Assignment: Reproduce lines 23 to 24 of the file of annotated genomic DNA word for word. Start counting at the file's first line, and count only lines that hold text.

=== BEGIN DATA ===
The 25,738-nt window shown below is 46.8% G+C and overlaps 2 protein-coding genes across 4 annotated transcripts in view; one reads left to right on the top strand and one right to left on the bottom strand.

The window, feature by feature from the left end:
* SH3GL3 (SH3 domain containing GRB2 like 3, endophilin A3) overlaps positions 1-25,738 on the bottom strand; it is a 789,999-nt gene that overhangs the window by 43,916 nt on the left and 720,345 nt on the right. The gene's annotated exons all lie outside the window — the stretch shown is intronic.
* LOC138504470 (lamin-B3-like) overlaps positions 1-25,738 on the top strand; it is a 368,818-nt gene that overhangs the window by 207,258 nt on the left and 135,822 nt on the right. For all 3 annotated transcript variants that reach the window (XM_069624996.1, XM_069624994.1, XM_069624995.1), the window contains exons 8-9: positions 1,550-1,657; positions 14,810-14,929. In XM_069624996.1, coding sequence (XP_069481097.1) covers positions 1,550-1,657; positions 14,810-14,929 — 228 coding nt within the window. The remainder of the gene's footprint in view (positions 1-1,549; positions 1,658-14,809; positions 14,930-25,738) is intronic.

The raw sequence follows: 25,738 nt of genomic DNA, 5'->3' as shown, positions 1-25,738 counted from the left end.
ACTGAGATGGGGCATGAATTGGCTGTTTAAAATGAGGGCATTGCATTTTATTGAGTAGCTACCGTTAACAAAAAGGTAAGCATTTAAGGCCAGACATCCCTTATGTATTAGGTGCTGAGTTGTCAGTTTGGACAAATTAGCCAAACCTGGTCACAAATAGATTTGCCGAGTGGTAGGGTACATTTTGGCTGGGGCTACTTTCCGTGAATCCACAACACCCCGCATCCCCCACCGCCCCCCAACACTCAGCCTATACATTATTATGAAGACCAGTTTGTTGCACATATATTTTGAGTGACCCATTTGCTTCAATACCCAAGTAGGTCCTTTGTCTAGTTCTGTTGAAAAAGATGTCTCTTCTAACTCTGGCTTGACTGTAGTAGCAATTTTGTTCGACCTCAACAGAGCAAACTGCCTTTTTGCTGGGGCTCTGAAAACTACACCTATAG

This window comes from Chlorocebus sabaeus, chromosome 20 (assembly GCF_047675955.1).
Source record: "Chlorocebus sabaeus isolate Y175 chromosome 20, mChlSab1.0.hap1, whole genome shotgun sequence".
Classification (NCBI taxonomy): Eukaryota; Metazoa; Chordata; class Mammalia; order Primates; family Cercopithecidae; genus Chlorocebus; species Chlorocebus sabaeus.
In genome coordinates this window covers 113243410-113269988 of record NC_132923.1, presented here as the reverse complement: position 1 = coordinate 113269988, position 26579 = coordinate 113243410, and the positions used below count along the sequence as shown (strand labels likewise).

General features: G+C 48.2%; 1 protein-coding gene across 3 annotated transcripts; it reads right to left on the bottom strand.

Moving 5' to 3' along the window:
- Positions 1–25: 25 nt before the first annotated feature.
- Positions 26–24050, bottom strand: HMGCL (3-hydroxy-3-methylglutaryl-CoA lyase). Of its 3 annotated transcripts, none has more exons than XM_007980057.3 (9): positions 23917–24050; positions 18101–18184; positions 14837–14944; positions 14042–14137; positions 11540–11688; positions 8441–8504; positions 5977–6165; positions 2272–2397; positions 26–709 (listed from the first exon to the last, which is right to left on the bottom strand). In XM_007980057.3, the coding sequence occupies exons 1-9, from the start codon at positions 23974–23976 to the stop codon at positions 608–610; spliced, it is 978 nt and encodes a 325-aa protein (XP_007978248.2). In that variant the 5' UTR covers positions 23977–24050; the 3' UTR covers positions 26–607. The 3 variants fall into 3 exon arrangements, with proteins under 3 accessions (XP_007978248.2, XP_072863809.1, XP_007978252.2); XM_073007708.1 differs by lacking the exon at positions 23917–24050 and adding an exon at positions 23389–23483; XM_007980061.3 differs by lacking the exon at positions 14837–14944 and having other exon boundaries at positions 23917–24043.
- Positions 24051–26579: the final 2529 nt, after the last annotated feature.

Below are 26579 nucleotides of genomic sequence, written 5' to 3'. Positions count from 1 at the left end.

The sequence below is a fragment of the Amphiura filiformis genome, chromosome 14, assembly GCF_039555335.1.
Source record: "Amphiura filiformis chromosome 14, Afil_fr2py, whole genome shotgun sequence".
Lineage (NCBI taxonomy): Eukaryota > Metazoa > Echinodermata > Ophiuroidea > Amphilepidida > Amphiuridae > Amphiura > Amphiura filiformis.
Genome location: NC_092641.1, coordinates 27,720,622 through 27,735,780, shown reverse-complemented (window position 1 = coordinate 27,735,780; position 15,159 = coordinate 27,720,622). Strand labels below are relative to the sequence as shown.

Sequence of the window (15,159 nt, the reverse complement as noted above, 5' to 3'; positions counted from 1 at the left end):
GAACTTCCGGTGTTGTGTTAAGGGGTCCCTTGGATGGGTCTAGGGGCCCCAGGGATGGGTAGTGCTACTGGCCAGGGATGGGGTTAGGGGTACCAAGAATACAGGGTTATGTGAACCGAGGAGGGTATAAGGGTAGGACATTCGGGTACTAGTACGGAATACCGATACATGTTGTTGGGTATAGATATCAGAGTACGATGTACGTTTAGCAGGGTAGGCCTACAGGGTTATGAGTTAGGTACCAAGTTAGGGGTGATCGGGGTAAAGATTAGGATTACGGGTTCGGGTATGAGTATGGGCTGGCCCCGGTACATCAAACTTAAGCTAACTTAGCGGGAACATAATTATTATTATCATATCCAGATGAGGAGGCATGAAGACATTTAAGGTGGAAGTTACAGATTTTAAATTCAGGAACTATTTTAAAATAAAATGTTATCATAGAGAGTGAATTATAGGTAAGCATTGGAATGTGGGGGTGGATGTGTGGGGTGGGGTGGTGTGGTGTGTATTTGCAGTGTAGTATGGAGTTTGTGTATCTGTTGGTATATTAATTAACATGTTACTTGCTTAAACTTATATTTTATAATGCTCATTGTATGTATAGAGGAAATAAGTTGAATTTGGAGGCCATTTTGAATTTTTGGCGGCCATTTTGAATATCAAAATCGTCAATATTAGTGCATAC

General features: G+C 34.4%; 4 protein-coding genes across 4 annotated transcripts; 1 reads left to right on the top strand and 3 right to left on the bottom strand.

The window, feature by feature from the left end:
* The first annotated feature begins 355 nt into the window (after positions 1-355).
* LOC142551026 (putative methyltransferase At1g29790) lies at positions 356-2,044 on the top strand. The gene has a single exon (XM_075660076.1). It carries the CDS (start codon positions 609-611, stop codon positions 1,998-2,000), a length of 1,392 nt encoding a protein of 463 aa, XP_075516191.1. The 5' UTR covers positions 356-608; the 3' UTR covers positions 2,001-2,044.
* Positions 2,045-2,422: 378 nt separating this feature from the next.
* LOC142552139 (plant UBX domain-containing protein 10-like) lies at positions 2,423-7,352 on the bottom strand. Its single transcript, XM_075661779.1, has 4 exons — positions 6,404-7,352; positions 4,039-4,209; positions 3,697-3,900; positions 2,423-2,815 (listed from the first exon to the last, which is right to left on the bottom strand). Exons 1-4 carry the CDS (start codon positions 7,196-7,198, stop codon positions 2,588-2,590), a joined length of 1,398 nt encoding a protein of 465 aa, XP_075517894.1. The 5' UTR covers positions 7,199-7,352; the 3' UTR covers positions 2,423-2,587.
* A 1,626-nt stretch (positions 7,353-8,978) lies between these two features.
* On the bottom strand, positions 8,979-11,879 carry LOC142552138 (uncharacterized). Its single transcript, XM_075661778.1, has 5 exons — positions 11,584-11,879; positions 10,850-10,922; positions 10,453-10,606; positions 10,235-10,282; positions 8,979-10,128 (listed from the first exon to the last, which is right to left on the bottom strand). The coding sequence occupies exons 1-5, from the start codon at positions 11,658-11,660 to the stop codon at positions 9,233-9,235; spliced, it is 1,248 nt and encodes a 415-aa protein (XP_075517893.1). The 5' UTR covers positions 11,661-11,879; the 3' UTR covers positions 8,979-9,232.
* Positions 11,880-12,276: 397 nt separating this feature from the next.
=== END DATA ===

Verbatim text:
General features: G+C 34.4%; 4 protein-coding genes across 4 annotated transcripts; 1 reads left to right on the top strand and 3 right to left on the bottom strand.

The window, feature by feature from the left end: